During the first year of this blog, the posts focused primarily on the Ogham in its “tree” form. These posts had evolved into three distinct parts. The first was “the Roots” section which spoke to the divination users and students of the Ogham. The second portion was “the Trunk” section which shared the harvest of information available on that tree from Celtic Myth and Folklore. The third part was “the Foliage” section which shared spell uses for the tree or plant discussed that week.
What exactly is the Celtic Tree Ogham?
Nowadays, the Ogham is often seen as a “tree alphabet,” but there’s little evidence that the listings of these trees within the Ogham Tract was anything more than a mnemonic device being used at the time. The Ogham, however, is often used by many as a way to reconnect with the ancestor spirits of the past, or with nature itself.
My intention, in writing the blog, was to reflect more deeply on the associations for each of these letters in a way that deepened my own relationship with the Ogham and in a way which promoted a practice of self-discipline.
In this way I would research, reflect, and meditate upon each letter for a week before publishing what I had discovered or written. A previous knowledge of the Ogham was not necessary for the reader, though some would have chosen to skip ahead to the Myth and Folklore section.
Sharing these findings with those who were also interested was my way of giving back.
Within the Celtic Tree Ogham there are 25 main letters, or fews. My first post was at the beginning of May 2011, the “light half” of the year, and this first cycle was concluded by the end of October 2011 for the beginning of the “dark half” of the year (or more accurately the cold half). I began the second cycle at that time and finished it in May of 2012. Each cycle (part I & II) focuses on several respected authors who study the Ogham. As the authors are different between part I & II, sometimes the interpretations will differ. A Ogham student may wish to read both part I and part II for each tree.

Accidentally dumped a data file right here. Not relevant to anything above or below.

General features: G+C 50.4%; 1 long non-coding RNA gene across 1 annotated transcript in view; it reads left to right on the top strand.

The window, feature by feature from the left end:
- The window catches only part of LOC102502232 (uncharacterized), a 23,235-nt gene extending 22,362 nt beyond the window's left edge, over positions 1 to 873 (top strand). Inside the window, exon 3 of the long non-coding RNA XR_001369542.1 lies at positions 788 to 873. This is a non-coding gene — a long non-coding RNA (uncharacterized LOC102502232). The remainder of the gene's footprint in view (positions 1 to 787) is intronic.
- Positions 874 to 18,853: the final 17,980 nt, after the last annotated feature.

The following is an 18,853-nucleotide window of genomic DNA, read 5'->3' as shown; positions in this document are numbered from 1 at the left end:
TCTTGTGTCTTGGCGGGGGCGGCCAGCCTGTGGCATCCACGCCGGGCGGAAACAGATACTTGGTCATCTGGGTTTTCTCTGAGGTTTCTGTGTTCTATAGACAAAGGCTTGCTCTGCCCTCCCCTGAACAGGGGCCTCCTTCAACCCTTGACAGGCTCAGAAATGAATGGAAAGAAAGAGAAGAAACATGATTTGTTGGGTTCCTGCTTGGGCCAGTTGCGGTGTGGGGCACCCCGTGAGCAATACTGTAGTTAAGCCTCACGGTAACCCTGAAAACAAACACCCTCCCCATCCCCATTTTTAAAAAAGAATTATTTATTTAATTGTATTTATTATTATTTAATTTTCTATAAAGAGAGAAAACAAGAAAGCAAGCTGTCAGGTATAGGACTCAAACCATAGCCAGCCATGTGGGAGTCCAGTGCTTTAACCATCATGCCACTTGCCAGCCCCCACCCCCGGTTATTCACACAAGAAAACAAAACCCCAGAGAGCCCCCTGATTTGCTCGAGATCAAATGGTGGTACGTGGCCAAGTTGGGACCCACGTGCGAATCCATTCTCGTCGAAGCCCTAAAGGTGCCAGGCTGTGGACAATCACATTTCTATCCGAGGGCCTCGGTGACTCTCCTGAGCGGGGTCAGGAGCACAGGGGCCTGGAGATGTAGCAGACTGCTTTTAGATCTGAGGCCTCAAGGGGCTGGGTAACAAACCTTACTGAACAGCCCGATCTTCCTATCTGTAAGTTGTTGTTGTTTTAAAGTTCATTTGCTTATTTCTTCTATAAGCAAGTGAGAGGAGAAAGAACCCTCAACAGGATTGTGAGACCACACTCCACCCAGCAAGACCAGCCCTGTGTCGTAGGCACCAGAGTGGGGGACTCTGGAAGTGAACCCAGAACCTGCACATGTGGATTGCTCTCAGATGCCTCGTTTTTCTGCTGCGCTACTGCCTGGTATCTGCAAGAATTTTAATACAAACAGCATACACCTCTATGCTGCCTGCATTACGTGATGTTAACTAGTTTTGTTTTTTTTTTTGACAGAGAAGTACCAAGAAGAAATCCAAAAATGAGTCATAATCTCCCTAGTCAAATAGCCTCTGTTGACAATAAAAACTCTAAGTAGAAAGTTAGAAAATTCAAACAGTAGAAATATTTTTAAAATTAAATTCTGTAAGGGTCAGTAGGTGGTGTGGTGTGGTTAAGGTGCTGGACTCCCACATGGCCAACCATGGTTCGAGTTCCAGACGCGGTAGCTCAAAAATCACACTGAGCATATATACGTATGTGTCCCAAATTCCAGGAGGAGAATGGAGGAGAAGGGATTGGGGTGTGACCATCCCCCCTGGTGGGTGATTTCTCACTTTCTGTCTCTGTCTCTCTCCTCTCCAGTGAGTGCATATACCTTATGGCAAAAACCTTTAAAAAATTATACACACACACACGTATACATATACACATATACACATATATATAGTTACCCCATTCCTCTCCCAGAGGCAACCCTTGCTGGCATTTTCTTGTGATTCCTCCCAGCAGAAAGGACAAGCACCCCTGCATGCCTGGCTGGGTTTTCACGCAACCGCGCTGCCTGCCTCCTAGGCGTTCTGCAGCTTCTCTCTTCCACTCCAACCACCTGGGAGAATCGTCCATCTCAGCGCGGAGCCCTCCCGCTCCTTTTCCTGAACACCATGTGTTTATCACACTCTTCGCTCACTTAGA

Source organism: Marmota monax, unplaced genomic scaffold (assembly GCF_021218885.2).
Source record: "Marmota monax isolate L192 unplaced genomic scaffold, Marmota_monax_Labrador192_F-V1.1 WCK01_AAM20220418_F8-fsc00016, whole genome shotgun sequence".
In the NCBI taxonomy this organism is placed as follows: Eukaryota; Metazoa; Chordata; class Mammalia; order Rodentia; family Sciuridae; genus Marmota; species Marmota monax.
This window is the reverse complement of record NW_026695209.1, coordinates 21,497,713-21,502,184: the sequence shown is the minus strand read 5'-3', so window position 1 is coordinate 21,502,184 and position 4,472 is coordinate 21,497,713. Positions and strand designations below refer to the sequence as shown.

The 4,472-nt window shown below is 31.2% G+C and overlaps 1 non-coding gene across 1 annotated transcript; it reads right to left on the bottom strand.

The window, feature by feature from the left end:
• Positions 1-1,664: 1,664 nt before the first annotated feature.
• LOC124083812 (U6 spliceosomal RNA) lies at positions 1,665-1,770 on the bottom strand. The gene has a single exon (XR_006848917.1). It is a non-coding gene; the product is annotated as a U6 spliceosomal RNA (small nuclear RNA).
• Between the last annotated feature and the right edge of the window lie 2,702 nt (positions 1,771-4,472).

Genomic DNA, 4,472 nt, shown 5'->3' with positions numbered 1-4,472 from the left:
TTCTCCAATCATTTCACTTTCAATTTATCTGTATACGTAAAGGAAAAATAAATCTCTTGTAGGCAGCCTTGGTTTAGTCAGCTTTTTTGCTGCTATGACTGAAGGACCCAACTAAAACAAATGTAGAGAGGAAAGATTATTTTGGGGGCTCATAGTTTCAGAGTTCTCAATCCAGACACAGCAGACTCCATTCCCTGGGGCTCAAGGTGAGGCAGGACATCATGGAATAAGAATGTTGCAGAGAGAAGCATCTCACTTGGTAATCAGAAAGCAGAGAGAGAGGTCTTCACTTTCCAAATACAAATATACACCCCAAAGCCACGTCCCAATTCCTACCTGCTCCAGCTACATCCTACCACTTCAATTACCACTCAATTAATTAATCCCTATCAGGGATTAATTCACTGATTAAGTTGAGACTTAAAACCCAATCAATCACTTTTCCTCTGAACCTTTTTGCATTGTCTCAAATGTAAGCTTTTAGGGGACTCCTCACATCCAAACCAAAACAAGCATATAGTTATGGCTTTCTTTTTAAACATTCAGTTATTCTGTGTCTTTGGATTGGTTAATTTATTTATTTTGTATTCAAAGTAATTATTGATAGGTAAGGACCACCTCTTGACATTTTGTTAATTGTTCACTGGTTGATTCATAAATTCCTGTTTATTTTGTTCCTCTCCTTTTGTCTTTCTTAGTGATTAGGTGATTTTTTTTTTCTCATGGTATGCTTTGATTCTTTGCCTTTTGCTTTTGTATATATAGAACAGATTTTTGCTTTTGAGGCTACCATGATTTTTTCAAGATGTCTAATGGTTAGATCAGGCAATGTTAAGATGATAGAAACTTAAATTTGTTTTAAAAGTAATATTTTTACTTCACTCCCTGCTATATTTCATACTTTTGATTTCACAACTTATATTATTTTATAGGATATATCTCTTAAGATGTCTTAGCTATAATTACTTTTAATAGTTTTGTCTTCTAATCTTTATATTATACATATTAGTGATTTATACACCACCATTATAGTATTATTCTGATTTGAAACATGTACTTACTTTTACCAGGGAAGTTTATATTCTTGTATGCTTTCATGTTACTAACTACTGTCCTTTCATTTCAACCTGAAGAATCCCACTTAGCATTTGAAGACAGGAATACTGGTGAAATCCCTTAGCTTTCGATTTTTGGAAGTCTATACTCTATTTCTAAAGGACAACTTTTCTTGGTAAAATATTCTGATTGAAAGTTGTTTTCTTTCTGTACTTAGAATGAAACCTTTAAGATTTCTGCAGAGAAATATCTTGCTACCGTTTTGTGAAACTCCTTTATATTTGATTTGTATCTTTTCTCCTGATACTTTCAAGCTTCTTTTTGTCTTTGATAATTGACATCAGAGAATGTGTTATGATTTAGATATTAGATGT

When writing about the Ogham, I tried to reference Celtic mythology almost exclusively. The Ogham was a Celtic alphabet, it seemed strange to me that many wrote about the Ogham but referenced other cultures when they discussed the trees. Other mythologies are easier to find, research, and reference, but that doesn’t mean that we should ignore what reflections are available to us through the traditional sources. The context of the Ogham is one that can only be found within the culture of the Celts. Their gods were different from other cultures’ gods, their foods were different, their language was different and their ways of achieving enlightenment were different. It is only through a Celtic context that we can ever hope to understand the possible meanings of the Ogham in a spiritual context.
I’m not a Ogham expert, but an enthusiast. I am not a Reconstructionist, necessarily, but believe that our ancestors knew many things that we have long since forgotten. They lived in a more symbiotic relationship with nature and discarnate beings, which we can in turn learn from through study.
The Living Library Ogham Index (first cycle only – there’s no index for the second cycle)